Japan to Seek Only Two Russian-held Kuril Islands
The idea to negotiate the return of Shikotan and the Habomai group as a first step in the resolution of this long-standing diplomatic impasse belongs to the then Prime Minister Yoshiro Mori, who proposed it to Russian President Vladimir Putin in March 2001. However, negotiating the return of two rather than all four islands at once met with resistance in Japan, because of fears that such an arrangement would result in Moscow retaining control of Etorofu and Kunashiri indefinitely. Such concerns prompted Mori’s successor Prime Minister Junichiro Koizumi to seek a comprehensive resolution to the dispute before the two sides conclude a peace treaty, but Putin ultimately dismissed the suggestion. The revival of the idea to negotiate over just two islands coincides with Putin’s return to the presidency yesterday, as the president-elect expressed a certain degree of willingness to resolve the issue in an interview with foreign media outlets in March of this year. However, other Russian media outlets, such as Fontanka.ru, claim that “no Russian president will ever relinquish the Kurils to Japan” and cite sources in the Kremlin as saying that “Japan missed its historical chance to solve this territorial problem already in 1996 when President Boris Yeltsin met with the Japanese Prime Minister Ryutaro Hashimoto in Krasnoyarsk”.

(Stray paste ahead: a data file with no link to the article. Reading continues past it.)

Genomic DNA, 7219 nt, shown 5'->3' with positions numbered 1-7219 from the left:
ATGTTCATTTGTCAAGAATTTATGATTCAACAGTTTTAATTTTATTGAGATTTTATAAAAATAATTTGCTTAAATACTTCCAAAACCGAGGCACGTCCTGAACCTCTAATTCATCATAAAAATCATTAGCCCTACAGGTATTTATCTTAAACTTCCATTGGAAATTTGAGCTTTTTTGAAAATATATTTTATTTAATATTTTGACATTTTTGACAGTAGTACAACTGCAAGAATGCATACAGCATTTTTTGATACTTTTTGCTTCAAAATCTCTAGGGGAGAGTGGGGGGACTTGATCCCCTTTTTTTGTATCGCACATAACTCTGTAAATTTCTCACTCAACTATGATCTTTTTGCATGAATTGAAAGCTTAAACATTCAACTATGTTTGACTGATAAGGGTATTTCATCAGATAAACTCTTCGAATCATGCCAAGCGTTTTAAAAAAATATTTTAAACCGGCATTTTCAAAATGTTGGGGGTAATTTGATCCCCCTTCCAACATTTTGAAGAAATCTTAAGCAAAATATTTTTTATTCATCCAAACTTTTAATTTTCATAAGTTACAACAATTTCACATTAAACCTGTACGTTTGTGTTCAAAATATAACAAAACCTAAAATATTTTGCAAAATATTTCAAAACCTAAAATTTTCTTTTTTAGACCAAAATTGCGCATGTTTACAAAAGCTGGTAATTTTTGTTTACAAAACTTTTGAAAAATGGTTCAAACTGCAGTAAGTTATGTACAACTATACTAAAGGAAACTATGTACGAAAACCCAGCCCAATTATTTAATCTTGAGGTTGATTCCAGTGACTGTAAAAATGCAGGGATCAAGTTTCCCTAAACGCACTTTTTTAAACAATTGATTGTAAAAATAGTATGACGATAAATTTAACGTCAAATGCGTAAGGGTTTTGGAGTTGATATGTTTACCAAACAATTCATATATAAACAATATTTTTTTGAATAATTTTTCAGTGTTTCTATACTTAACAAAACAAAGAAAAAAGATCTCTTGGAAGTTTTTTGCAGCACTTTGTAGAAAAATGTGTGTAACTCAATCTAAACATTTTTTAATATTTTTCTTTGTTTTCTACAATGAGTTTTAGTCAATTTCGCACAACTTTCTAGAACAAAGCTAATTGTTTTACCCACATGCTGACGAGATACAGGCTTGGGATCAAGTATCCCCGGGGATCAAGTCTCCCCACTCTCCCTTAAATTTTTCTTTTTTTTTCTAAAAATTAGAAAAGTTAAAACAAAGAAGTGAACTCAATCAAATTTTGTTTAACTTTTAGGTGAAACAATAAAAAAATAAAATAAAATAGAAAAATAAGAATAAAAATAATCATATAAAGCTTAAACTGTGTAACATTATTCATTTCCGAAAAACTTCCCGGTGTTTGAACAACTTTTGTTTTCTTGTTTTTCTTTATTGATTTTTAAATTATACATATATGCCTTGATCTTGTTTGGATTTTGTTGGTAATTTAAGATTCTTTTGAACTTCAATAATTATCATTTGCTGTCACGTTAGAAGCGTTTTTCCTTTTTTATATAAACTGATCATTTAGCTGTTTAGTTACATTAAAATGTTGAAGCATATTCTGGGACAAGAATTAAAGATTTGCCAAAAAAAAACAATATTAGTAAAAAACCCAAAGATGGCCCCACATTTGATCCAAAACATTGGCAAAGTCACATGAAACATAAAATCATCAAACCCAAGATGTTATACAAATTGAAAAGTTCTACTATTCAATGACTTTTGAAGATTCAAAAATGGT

In the meantime, on May 4, 2012 Kuril Islands experienced a series of off-shore earthquakes ranging in magnitude from 3.3 to 5.2 on the Richter scale. According to Regions.ru, there are no reports of destruction or casualties, and no tsunami warning has been announced.
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